In a press release following the leak by Reuters which named the November elections as a major factor in the hurried nature of the IPO, Jeremy Anwyl, CEO of Edmunds shared his thoughts on the timing of the IPO, “This is certainly not the economic climate in which I’d want to have an IPO since it is likely to reduce the initial valuation of the stock. Negativity about the economy continues to swirl about and the psychological effect is putting a damper on all things it touches; what may be the most significant IPO in history will not be immune.” Anwyl added, “One can’t help but wonder: what is the rush?”

Similar questioning followed by Anwyl’s colleague, senior editor Bill Visnic, who posed these three questions:

1.) Is there pressure from current shareholders like the government and the UAW VEBA trust who are anxious to liquidate their shares?

2.) Is GM trying to go public while the company has a fair amount of positive momentum in anticipation that the future may not be quite as positive?

3.) Is the timing political, targeted to happen before the next election so that the current administration can take credit for seeing the process from start to finish?

Questions one and three obviously share much in common, and also appear to be the main motive suggested by most critics of the IPO’s timing as the U.S. Treasury owns 61 percent of GM, while the UAW owns 17.5 percent. The second question poses a very fair question, a question answered in part below in the section dedicated to defending the timing of the move.

Regardless of the answer, Anwyl, like many taxpayers, simply seeks answers from GM. “Regardless of whether any of these possibilities hold any weight, GM executives must have reasons for expediting the IPO. The company would benefit from clarifying its reasoning publicly and openly in order to build trust and credibility and to resolve public curiosity.”

Forbes also raised questions surrounding the suspect timing of an IPO at GM, suggesting, “With November’s midterm elections looming, being able to say GM was taken in and out of bankruptcy and back to the public market in just over a year would be a feather in the Obama Administration’s cap, though not necessarily in the best interests of the company or the prospective new shareholders.”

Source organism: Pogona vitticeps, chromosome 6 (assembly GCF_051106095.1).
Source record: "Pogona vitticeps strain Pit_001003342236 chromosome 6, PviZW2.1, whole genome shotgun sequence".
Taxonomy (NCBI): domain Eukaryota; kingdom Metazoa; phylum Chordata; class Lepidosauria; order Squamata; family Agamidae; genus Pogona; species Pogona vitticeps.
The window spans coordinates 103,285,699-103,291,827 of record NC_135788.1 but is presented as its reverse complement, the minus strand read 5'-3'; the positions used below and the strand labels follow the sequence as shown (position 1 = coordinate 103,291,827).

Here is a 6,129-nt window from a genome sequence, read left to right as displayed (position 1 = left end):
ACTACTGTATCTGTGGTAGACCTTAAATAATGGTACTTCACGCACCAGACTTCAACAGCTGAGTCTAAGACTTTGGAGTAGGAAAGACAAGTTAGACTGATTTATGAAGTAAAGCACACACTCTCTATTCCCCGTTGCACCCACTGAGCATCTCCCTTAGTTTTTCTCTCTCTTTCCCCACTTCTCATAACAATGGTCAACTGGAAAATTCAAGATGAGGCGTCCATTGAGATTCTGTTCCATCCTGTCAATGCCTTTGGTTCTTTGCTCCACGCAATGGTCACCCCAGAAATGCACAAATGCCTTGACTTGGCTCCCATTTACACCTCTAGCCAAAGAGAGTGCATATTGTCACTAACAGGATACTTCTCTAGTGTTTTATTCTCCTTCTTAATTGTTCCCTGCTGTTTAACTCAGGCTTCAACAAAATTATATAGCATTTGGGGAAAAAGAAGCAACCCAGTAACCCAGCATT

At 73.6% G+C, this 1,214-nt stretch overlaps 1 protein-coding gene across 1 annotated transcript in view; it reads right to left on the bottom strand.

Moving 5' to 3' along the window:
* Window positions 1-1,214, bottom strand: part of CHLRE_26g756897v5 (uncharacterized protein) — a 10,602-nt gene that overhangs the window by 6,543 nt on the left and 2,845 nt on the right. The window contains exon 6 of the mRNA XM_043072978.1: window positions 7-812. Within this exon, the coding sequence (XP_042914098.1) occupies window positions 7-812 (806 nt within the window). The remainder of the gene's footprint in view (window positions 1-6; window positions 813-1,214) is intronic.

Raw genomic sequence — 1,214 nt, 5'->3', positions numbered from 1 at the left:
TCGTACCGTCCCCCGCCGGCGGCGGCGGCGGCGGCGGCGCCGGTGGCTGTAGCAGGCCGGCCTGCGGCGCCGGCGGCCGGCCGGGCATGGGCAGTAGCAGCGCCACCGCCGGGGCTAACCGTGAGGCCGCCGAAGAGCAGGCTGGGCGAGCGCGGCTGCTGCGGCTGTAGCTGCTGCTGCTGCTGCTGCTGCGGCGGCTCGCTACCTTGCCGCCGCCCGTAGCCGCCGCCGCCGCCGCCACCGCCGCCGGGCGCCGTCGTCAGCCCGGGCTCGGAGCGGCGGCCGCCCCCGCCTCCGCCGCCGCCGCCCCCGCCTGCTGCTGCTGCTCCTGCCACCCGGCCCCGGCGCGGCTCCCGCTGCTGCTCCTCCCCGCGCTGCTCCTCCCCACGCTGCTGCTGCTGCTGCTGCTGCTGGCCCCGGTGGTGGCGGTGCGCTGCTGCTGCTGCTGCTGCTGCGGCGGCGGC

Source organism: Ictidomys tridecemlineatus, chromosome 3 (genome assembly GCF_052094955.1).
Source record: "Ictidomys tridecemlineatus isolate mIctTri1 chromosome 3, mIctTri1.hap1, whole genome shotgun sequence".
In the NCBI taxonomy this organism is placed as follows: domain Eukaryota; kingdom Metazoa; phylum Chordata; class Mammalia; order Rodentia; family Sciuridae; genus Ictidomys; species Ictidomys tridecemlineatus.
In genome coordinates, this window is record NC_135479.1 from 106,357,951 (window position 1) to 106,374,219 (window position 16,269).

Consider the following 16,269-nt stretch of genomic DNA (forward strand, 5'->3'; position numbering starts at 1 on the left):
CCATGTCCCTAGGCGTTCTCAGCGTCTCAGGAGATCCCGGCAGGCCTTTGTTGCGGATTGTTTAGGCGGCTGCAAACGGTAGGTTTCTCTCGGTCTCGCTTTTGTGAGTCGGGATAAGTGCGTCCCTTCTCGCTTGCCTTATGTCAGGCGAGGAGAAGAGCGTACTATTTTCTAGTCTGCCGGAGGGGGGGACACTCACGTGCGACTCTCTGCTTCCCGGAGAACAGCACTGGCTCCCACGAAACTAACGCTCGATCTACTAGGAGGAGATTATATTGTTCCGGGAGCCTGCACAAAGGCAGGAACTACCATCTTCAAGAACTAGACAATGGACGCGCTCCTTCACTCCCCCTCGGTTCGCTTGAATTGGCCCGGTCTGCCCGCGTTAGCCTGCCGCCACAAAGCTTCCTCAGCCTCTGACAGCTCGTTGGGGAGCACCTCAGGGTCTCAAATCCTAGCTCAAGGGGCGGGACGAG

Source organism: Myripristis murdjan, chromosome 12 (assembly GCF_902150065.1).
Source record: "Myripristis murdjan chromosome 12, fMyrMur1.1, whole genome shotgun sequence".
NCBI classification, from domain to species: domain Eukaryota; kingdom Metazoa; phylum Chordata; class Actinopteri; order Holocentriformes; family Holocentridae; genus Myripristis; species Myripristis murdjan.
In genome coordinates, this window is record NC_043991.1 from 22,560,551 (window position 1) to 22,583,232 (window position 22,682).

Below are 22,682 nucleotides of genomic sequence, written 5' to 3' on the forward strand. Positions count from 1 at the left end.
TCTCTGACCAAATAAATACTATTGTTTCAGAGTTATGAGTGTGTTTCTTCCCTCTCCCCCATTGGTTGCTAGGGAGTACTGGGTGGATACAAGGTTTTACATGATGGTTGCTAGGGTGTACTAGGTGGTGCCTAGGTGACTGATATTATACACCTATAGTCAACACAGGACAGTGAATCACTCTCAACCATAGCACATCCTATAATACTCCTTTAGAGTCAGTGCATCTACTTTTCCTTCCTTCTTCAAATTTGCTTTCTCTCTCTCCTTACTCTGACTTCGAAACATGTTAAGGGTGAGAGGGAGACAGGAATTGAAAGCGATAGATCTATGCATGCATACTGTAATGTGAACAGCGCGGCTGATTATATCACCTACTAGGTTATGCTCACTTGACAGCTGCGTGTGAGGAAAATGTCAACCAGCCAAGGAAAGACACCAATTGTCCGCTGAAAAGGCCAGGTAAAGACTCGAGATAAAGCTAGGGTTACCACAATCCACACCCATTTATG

In early July, before the information was leaked to Reuters, Time magazine recently ran an article titled, “A General Motors IPO? Don’t hold your breath.” The article laid out the argument that despite GM’s chairman, Ed Whitacre, voicing “off the record” that he would like to hold the IPO sooner rather than later, that several conditions likely meant the IPO would still be in the somewhat distant future.

Time points out that although GM’s sales are up 14 percent so far in 2010 compared to the rather dismal 2009 figures, GM and others have faltered in recent months. GM’s sales dropped 8 percent in May, and then further dip 10 percent in June. Van Conway, an analyst from Conway McKenzie, which is a restructuring advisory service, told Time that he is confident GM will eventually be capable of holding a successful IPO, but that holding an IPO now as opposed to after auto sales have returned to a more stable and sustainable path could cost GM as much as 30 percent of its potential income from the IPO – a percentage that could represent several billion dollars which would never again be able to be recouped.

Should the motives behind the IPO be found to be based on political favors rather than fiscally responsible, strategically timed decisions aimed at giving the best possible long-term chance at remaining profitable, both General Motors and the Obama administration could suffer terrible blows to their reputations. For GM, it could be a devastating blow to its fight to distance itself from accusations of government control, only further pushing prospective buyers to competitive automakers – particularly Ford – which has already benefited from the government’s role in saving GM and Chrysler.

The case for GM’s IPO being driven by profits

Despite most analysts suggesting poor timing for GM to consider an IPO, some believe that timing may be just right – regardless of elections.

One argument for now being the “right time” for GM’s IPO was presented to Forbes by Peter Morici, a professor in the Robert H. Smith School of Business at the University of Maryland. Morici suggested that the current auto market, despite being lower than very early projections, is still outpacing the housing and job markets.

As such, Morici makes the case that GM may have a very small window in which it might be able to achieve a greater performance from its IPO than the economy should otherwise support, before months go by and the struggling economy potentially brings the auto industry down to the same struggling levels as other sectors. Morici warns that the auto industry may be at its peak for the next 12-18 months, and if GM doesn’t act now, it may be stuck holding onto taxpayer money for another year and half to two years.

GM pleads its case as for an IPO

In the final days of June, several top brass from GM told the AFP that they were extremely optimistic about the automaker’s positioning, suggesting that they were in a strong place should they move towards an IPO.

Chris Liddell, GM’s CFO, suggested that GM was “fantastically positioned” for an IPO while speaking to investors from Wall Street, pointing to the automaker’s ability to reach a break-even for its global operations despite being in the midst of the “bottom” of the market by many analyst’s predictions. “Once you pass the break-even point the marginal contribution from the sale of a vehicle is very high,” said Liddell.

link:

http://www.leftlanenews.com/critics-suggest-political-motives-behind-gm-ipo-timing.html

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GM Draws Washington Scrutiny Over Purchase of Subprime Lender

By David Welch - Jul 23, 2010

July 22 (Bloomberg) -- Chris Liddell, vice chairman and chief financial officer of General Motors Co., talks about the automaker's agreement to buy subprime lender AmeriCredit Corp. for $3.5 billion. GM is 61 percent owned by the U.S. Liddell speaks with Betty Liu and Jon Erlichman on Bloomberg Television's "In the Loop." Mario Gabelli, chief executive officer of Gamco Investors Inc., also speaks. (Source: Bloomberg)